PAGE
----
For the Lakeside Leader
Do you feel sorry for Jasper? The town, not Jasper the Bear! Both Jasper and Banff are tourist towns. Both are hard-hit by our provincial lockdowns. Hotels and restaurants are closed. Souvenir shops have no customers. Streets and local parks and sidewalks are all deserted. All very depressing, say news reports.
Of course, it’s just as depressing here in northern Alberta. Summer festivals, rodeos, powwows, jamborees, concerts and hoedowns, honey festivals, tractors pulls and more are all canceled. Most won’t come back this summer, given the extensive lead time needed to book all the talent needed to put on a show
Even as we open casinos and restaurants, sort of anyway, the whole physical distancing thing will dampen usual enthusiasm. Slinging a few bucks in a VLT or enjoying an after-work beverage with the co-workers won’t be quite the same.
By the time winter rolls around, we might even be in the dreaded ‘second wave’ of COVID-19. This happens when people come out of isolation and catch the disease. Socializing and mixing of people means more infections. People get sick. And right after that, given the track record of previous pandemic diseases, people die.
In fact, this happened during the notable Spanish Flu, 100 years ago. The ‘second wave’ of that pandemic was actually worse than the first wave.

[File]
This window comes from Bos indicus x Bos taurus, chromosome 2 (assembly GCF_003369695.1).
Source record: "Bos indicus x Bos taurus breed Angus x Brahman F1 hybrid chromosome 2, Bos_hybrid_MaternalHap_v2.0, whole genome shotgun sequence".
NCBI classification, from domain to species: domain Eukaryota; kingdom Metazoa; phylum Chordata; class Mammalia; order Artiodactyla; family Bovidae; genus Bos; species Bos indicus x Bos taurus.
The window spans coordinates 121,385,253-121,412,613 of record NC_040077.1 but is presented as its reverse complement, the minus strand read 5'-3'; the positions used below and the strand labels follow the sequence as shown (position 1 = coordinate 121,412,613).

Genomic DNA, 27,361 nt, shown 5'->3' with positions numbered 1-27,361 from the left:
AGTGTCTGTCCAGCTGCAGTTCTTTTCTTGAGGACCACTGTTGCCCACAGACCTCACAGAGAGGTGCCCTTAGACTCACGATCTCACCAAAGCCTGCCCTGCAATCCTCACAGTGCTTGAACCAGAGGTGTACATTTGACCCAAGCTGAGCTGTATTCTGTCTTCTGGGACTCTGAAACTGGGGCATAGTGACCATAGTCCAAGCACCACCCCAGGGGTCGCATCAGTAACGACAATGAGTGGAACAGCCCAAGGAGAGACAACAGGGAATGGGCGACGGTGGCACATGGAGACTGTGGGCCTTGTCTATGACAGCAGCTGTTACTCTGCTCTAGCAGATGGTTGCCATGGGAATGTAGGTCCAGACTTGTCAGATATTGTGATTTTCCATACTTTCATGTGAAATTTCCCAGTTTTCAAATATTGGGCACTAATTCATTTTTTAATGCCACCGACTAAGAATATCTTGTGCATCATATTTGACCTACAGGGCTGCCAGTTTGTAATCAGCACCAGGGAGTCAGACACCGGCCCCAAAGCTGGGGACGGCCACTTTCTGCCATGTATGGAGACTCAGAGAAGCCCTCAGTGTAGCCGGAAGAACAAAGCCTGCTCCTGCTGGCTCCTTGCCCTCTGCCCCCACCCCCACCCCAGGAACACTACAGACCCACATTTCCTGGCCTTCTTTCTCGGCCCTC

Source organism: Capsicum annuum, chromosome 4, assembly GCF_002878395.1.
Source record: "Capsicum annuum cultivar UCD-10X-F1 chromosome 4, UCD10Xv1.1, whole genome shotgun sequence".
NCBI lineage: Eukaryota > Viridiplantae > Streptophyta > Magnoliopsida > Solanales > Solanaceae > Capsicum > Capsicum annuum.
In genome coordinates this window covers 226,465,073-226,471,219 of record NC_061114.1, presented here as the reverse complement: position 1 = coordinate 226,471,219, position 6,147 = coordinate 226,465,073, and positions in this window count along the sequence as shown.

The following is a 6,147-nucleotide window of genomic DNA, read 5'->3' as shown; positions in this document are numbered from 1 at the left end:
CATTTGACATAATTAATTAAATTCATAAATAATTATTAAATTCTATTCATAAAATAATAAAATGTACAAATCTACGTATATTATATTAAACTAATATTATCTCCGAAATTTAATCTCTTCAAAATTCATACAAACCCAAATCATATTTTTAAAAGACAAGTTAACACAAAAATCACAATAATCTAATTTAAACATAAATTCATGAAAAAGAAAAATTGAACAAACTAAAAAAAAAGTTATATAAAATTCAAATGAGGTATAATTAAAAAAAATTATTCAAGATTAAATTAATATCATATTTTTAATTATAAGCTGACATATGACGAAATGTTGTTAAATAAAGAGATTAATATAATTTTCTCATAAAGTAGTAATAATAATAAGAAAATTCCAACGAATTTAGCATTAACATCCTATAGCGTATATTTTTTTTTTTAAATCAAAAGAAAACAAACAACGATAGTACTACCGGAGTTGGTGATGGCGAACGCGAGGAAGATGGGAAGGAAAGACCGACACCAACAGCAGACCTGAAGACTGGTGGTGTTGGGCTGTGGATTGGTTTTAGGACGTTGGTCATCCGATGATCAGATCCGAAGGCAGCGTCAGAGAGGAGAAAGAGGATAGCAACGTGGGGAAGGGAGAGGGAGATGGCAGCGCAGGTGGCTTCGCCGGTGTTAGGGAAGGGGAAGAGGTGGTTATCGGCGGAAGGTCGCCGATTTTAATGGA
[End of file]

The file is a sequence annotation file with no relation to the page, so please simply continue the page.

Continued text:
There are already warnings things will get worse – much worse – before we build some kind of ‘herd immunity.’
Others say, taking an opposite position, COVID-19 is already burning itself out. Yes, there might be hot spots popping up around the world, but basically, this other field of ‘experts’ says there are reasons for that.
In this whole schmozzle of who is right and who is wrong, it seems as if every day we wake up to new facts, new information and many biased reports.
For example, the hugely respected medical magazine Lancet reported hydroxy, the anti-malaria drug used for over 50 years, is in fact dangerous. Soon enough, that was backpedaled as a story full of horse manure.
Meanwhile, here we are, supposed to feel sorry for Alberta tourist towns. Mountain tourist towns. Their industry, nurtured and coddled over the years, is worth hundreds of millions of dollars, if not billions. Kananaskis, Canmore, Glacier Icefield, Lake Louise.
As usual, our own regional highlights are ignored. What about Cold Lake? 12-Foot Davis, MacKenzie and Alaska Highways. Lesser Slave Lake. Swan Hills. Our First Nations cultural events. Our industries. Dinosaurs. Fishing summer and winter. Camping. And much more.
We do tend to downplay our strengths, bombarded as we are by constant media refrains about the Rockies. Now it’s sad stories about mountain towns. All in all, we here in northern Alberta, constantly play second fiddle. As impressive as those rocks might be, we have our own strengths. Let’s pay attention to them.